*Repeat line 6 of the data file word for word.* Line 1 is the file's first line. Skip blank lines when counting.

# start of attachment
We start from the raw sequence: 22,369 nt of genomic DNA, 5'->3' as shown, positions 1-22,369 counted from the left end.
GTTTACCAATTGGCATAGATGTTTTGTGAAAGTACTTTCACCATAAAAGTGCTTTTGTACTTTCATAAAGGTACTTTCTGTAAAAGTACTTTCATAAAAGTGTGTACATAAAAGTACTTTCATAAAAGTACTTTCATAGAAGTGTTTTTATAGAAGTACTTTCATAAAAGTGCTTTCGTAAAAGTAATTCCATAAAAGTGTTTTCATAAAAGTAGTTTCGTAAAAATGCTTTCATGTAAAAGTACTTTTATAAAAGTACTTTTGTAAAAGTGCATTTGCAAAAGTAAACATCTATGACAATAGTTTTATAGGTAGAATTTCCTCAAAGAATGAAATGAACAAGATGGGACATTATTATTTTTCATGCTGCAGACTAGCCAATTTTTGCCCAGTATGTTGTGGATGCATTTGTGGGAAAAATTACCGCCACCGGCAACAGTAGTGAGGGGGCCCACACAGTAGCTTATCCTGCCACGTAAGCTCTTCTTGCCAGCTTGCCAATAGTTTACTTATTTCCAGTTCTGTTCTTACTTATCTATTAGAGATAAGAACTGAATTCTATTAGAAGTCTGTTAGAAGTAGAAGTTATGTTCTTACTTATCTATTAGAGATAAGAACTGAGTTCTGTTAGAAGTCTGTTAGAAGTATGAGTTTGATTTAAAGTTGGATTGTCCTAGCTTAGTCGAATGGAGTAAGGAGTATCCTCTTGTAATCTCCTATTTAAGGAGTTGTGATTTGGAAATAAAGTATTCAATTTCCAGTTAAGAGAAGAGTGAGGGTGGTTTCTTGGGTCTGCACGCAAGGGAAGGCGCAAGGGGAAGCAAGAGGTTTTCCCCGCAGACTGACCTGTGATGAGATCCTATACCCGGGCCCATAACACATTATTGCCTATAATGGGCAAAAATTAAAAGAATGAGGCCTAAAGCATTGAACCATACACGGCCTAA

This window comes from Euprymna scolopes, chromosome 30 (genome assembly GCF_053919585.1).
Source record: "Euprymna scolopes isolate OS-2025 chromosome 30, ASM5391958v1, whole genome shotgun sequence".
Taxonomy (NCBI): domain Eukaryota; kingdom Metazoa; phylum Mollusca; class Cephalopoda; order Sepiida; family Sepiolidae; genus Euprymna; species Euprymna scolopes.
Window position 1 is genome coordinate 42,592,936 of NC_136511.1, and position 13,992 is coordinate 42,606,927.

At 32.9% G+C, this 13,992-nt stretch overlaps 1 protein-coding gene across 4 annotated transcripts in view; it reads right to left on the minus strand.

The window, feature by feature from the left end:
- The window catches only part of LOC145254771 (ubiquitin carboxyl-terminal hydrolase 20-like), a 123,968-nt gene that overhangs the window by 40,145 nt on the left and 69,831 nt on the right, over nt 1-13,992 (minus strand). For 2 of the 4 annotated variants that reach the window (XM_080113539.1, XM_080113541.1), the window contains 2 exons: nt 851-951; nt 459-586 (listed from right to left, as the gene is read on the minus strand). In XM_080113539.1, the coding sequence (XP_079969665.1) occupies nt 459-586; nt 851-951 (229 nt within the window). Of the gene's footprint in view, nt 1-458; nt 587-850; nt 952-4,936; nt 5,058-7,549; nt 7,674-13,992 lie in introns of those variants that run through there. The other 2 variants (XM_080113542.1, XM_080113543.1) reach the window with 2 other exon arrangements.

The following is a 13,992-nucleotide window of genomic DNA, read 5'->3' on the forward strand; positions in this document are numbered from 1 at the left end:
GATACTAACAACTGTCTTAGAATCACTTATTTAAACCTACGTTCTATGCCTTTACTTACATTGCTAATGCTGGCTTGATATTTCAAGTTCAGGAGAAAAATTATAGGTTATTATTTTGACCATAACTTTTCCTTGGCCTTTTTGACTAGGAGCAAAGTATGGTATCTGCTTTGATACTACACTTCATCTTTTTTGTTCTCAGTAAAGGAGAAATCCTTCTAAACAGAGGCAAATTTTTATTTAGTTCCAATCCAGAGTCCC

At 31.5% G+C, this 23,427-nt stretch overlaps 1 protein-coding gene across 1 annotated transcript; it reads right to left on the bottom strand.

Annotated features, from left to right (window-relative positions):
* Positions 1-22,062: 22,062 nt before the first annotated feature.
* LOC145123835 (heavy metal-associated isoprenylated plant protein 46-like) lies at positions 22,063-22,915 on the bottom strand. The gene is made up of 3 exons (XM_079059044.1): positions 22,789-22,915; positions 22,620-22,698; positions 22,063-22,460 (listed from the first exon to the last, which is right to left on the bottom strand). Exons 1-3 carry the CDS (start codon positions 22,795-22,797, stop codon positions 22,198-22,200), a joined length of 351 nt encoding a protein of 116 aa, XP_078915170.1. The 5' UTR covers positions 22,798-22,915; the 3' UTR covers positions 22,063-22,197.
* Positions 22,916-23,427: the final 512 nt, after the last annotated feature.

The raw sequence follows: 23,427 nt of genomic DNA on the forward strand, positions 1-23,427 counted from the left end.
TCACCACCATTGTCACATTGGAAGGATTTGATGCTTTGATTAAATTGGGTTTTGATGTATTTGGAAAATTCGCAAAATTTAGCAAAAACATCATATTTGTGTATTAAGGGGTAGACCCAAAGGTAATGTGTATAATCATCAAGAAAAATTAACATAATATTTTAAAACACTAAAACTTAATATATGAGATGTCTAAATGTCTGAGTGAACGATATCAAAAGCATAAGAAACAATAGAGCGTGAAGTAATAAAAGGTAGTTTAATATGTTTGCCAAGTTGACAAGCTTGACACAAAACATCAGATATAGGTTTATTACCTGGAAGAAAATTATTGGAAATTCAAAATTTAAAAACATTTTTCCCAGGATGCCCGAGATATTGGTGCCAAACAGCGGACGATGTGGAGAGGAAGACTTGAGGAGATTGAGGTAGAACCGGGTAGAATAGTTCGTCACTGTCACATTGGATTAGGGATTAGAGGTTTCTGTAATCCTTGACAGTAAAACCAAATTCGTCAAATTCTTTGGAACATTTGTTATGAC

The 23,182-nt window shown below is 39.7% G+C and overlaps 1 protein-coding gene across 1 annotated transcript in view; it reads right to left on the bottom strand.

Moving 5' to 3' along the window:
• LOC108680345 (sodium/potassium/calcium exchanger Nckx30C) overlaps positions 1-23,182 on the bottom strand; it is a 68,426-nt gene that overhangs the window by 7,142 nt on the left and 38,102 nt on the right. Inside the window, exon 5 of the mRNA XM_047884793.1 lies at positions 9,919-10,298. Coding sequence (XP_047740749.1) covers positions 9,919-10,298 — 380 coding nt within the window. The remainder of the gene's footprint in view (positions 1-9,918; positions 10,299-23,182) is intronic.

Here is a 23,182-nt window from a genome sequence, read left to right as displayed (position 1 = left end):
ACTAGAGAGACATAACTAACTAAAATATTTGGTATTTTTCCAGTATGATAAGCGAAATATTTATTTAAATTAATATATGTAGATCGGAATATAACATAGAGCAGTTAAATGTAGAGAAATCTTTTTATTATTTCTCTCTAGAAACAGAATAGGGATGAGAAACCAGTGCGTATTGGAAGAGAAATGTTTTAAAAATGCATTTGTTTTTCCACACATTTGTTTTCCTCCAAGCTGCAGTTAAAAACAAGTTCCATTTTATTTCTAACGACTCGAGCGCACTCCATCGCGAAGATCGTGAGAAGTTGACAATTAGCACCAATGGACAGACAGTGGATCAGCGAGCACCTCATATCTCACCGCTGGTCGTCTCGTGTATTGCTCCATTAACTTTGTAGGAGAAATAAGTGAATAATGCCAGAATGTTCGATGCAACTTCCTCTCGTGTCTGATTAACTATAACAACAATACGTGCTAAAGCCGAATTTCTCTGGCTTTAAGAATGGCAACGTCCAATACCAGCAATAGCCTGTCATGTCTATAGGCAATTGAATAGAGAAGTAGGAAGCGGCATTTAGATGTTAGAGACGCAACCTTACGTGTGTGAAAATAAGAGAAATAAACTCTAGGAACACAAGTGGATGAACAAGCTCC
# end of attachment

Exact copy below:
Window position 1 is genome coordinate 42,592,936 of NC_136511.1, and position 13,992 is coordinate 42,606,927.